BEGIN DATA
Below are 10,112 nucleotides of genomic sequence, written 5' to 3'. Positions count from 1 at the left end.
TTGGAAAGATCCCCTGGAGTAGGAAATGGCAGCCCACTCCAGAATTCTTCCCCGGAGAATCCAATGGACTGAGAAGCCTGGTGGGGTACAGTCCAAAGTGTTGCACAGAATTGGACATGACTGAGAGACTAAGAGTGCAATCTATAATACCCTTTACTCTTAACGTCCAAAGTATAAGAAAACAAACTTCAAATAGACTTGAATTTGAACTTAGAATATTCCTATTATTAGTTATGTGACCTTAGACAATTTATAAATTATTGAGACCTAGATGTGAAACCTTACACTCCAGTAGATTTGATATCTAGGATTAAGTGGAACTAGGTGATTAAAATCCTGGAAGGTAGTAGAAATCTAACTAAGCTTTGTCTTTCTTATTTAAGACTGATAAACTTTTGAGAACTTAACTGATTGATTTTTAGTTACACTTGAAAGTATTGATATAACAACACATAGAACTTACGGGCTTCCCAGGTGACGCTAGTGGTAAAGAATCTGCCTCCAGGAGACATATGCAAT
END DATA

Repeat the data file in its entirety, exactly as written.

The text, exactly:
Below are 10,112 nucleotides of genomic sequence, written 5' to 3'. Positions count from 1 at the left end.
TTGGAAAGATCCCCTGGAGTAGGAAATGGCAGCCCACTCCAGAATTCTTCCCCGGAGAATCCAATGGACTGAGAAGCCTGGTGGGGTACAGTCCAAAGTGTTGCACAGAATTGGACATGACTGAGAGACTAAGAGTGCAATCTATAATACCCTTTACTCTTAACGTCCAAAGTATAAGAAAACAAACTTCAAATAGACTTGAATTTGAACTTAGAATATTCCTATTATTAGTTATGTGACCTTAGACAATTTATAAATTATTGAGACCTAGATGTGAAACCTTACACTCCAGTAGATTTGATATCTAGGATTAAGTGGAACTAGGTGATTAAAATCCTGGAAGGTAGTAGAAATCTAACTAAGCTTTGTCTTTCTTATTTAAGACTGATAAACTTTTGAGAACTTAACTGATTGATTTTTAGTTACACTTGAAAGTATTGATATAACAACACATAGAACTTACGGGCTTCCCAGGTGACGCTAGTGGTAAAGAATCTGCCTCCAGGAGACATATGCAAT